Conventional FPGA devices like those manufactured by Xilinx and Altera have been enhanced to allow somewhat faster reconfiguration and/or also partial reconfiguration. Also, some FPGA fabrics (the basic logic array structure) for use as IP (Intellectual Property) Cores in System On Chip (SOC) designs have been designed with provision for very fast full and/or partial configuration. However, these enhancements usually do not allow for major functionality changes within a clock or two. Even so, FPGA fabric providers like Elixent and Adaptive Silicon see their fast reconfiguration capability as valuable for re-using FPGA logic for different algorithms in the same application. Also, companies like PACT and GateChange see their fast partial-reconfiguration capability as useful for changing functions in real-time in a pipelined manner, so that the FPGA function can be altered as data propagates through the device. Chameleon offers a device that contains a full shadow memory for fast reconfiguration in a clock or two.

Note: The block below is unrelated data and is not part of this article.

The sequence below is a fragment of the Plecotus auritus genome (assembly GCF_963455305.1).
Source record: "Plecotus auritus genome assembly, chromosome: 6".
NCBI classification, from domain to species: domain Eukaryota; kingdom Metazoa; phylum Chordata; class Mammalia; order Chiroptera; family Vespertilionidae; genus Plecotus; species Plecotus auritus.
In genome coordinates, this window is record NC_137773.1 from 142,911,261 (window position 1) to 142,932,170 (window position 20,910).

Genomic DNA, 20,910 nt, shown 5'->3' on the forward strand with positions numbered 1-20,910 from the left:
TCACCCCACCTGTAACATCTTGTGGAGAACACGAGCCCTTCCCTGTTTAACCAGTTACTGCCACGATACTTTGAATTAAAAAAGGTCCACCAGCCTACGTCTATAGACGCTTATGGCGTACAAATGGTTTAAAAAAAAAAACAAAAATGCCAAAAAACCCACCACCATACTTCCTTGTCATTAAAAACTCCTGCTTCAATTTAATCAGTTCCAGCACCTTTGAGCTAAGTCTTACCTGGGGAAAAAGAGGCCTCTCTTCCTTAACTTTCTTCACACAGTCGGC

Unfortunately, the FPGA fabrics typically used in these solutions consume between 20 and 40 times as much silicon area as a standard-cell ASIC implementation normally used in high-volume SOC design. Very fast reconfiguration capability that is implemented without adding large amounts of additional memory requires an FPGA fabric architecture that has additional silicon area allocated to fast reconfiguration bus structures and sometimes additional memory to cache some of the reconfiguration data. Further, if it is desirable to alter the function of the FPGA fabric on-the-fly and within a clock cycle or two, additional configuration memory must be included in the FPGA fabric to implement the “multi-program” capability, increasing the consumption of silicon area even more.